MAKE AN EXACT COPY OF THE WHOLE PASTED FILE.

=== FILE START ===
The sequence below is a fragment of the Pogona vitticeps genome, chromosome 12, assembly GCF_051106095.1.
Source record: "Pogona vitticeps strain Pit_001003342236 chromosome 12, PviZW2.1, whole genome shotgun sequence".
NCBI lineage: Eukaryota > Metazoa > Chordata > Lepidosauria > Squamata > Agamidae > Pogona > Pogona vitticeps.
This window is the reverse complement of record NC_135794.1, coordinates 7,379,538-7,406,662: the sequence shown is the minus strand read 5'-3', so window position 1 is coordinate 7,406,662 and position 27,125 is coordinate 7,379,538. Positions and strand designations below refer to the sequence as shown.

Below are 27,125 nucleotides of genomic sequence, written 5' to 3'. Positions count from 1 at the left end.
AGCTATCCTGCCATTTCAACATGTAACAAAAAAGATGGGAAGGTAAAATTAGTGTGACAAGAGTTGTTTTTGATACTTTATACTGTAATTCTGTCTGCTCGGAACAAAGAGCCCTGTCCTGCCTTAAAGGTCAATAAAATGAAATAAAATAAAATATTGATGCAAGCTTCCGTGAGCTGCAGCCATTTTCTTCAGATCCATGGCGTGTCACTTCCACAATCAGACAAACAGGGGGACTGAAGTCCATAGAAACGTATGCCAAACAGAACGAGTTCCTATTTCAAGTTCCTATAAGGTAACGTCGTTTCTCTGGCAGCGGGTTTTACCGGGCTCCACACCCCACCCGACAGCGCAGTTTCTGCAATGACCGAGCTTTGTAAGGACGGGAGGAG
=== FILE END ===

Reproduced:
The sequence below is a fragment of the Pogona vitticeps genome, chromosome 12, assembly GCF_051106095.1.
Source record: "Pogona vitticeps strain Pit_001003342236 chromosome 12, PviZW2.1, whole genome shotgun sequence".
NCBI lineage: Eukaryota > Metazoa > Chordata > Lepidosauria > Squamata > Agamidae > Pogona > Pogona vitticeps.
This window is the reverse complement of record NC_135794.1, coordinates 7,379,538-7,406,662: the sequence shown is the minus strand read 5'-3', so window position 1 is coordinate 7,406,662 and position 27,125 is coordinate 7,379,538. Positions and strand designations below refer to the sequence as shown.

Below are 27,125 nucleotides of genomic sequence, written 5' to 3'. Positions count from 1 at the left end.
AGCTATCCTGCCATTTCAACATGTAACAAAAAAGATGGGAAGGTAAAATTAGTGTGACAAGAGTTGTTTTTGATACTTTATACTGTAATTCTGTCTGCTCGGAACAAAGAGCCCTGTCCTGCCTTAAAGGTCAATAAAATGAAATAAAATAAAATATTGATGCAAGCTTCCGTGAGCTGCAGCCATTTTCTTCAGATCCATGGCGTGTCACTTCCACAATCAGACAAACAGGGGGACTGAAGTCCATAGAAACGTATGCCAAACAGAACGAGTTCCTATTTCAAGTTCCTATAAGGTAACGTCGTTTCTCTGGCAGCGGGTTTTACCGGGCTCCACACCCCACCCGACAGCGCAGTTTCTGCAATGACCGAGCTTTGTAAGGACGGGAGGAG